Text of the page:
Northern Subject Rule

Frans Plank Frans.Plank at UNI-KONSTANZ.DE
Thu Aug 27 18:24:03 UTC 1998

Dear Bernard, Paul, Joan, and other LINGTYPists interested in worldwide,
especially Northern agreement:

Bernard's source, Juhani Klemola (Leeds), just gave a paper on the subject
of the Northern Subject Rule at 10 ICEHL at Manchester.  It left me
somewhat confused about the basic facts.

In the abstract, Klemola states the Northern Subject Rule as follows:

"essentially ... plural present tense verbs take the inflectional ending -s
unless they are adjacent to a personal pronoun subject (They peel them);
if the subject is a full noun phrase (Birds sings), or a personal pronoun
not adjacent to the verb (They peel them and boils them), -s ending is not

In the actual presentation, Klemola quoted Joseph Wright (The English
Dialect Grammar, Oxford: Henry Frowde, 1905, ยง 435) and seemed to endorse
his statement of the rule--which says something else, though:

"Present: In //certain northern// dialects all persons, singular and
plural, take s, z, or Ez when not immediately preceded or followed by their
proper pronoun;  that is, when the subject is a noun, an interrogative or
relative pronoun, or when the verb and subject are separated by a clause.
...  When the verb is immediately preceded or followed by its proper
pronoun, the first pers. sing. and the whole of the plural gen. have no
special endings in the above dialects ..."

If Wright was right, there was a contrast between -S and Zero with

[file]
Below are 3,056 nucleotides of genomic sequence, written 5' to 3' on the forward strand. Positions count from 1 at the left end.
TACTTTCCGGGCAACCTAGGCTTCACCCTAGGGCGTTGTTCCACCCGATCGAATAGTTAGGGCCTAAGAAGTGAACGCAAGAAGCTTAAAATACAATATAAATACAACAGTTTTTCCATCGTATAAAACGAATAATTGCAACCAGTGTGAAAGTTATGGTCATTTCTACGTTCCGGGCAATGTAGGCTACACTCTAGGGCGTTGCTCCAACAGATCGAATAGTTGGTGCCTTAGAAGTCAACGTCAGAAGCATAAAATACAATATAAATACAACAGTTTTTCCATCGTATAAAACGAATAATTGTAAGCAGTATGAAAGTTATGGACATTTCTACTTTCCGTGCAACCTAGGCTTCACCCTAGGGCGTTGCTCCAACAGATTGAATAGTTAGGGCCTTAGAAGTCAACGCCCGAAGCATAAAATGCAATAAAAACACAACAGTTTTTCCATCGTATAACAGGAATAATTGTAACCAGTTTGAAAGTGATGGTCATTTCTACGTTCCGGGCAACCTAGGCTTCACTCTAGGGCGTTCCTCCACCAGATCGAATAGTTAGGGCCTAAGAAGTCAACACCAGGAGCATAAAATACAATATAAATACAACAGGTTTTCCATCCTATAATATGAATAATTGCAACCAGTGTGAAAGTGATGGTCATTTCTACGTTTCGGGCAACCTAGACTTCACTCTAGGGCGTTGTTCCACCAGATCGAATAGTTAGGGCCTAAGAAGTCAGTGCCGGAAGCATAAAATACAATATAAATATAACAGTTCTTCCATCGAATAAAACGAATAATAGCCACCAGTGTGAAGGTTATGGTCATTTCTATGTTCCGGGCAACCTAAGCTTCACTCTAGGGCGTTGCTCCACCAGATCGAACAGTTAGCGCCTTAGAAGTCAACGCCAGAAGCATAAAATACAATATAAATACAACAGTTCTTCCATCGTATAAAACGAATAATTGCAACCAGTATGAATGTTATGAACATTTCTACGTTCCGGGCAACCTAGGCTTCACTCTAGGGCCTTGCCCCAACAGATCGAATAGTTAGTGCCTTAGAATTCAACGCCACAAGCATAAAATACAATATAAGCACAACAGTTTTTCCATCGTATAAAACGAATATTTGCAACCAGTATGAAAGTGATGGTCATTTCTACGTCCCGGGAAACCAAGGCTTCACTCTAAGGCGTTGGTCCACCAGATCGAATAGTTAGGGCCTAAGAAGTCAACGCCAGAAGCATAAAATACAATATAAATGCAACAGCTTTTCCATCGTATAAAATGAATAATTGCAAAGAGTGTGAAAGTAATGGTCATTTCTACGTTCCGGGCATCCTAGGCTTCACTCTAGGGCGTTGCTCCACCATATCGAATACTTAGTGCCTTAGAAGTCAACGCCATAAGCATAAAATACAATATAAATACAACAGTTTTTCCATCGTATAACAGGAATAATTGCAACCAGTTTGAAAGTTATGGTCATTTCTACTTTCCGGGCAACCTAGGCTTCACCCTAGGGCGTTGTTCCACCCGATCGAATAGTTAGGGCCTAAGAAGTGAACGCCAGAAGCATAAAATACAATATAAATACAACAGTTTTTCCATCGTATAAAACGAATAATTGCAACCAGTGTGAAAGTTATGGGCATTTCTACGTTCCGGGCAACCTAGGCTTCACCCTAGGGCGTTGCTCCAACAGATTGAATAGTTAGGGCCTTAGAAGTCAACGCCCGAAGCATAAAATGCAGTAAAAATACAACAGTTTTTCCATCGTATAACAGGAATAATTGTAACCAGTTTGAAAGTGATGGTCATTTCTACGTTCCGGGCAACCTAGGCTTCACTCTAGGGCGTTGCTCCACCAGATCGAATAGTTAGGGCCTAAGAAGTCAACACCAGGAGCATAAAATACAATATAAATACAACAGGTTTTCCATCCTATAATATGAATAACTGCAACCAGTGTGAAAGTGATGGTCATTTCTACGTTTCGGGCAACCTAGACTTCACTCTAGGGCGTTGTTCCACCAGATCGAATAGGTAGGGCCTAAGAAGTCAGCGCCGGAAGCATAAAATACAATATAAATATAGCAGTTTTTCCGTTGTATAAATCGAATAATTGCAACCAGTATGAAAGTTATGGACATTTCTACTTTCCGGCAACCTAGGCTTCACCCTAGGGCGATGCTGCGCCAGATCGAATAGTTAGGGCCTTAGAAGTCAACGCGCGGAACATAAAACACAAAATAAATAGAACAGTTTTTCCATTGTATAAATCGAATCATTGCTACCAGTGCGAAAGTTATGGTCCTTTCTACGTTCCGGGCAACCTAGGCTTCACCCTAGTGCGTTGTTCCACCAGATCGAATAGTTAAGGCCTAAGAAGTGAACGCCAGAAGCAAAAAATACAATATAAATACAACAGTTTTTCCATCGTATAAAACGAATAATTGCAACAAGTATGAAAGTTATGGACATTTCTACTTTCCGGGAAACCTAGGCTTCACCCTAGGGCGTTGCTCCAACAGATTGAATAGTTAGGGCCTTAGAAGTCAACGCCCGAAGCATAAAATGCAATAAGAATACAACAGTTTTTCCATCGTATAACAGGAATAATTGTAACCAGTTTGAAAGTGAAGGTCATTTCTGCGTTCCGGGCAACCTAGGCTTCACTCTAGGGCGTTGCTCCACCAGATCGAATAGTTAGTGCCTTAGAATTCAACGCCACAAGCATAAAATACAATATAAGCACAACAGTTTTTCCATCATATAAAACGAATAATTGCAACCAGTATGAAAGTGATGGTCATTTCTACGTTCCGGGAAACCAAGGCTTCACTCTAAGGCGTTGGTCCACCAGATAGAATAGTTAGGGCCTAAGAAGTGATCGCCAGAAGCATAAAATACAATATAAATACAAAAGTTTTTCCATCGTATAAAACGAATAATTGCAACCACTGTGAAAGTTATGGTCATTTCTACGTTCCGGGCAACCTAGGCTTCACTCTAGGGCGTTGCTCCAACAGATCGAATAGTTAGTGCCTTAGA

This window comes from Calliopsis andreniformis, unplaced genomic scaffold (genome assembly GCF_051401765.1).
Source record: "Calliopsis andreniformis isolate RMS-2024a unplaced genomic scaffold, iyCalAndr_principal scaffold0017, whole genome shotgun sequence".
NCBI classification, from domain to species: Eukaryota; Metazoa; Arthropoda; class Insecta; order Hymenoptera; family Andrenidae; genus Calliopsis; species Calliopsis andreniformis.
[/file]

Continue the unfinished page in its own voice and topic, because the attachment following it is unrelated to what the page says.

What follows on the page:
adjacent, personal-pronominal subjects depending on their person-number
(which is AGREEMENT, Paul, even if subject to syntactic conditions), though
with the alternants distributed rather curiously:

                -S when Sbj is 2/3 person singular;
                Zero otherwise (i.e. when Sbj is 1 singular or 1/2/3 person

But then, having non-zero only for 3rd singular, of all persons and
numbers, as Standard English has, isn't something to be particularly proud
of, either.

The Wright Northern paradigm, thus, would be like this:

I sing and dances
you sings and dances
(s)he sings and dances
we sing and dances
you sing and dances
they sing and dances

Nouns only add a contrast in the 3rd person, since they can't be 1st or 2nd

The bards sings and dances

With singular nouns and and interrogative pronouns, nothings would change
vis-a-vis the above adjacent-pronoun forms:

The bard/Who sings and dances

And for completeness here are also the relatives (constructed by myself
according to Wright's Rule), which first reminded Eric Hamp of a Cumbrian
or Strathclyde Celtic substratum:

I that sings and dances
you that sings and dances
(s)he that sings and dances
we that sings and dances
 you that sings and dances
they that sings and dances

No person-number agreement here, owing to the generalization of -S.

If LFG can deal with The Wright Northern Subject Rule, then why not the
North Brits themselves, especially when lent a hand by the Celts (who
reportedly also taught them how to count sheep).

I'd never master it, not even on an Archi substratum.

Frans Plank

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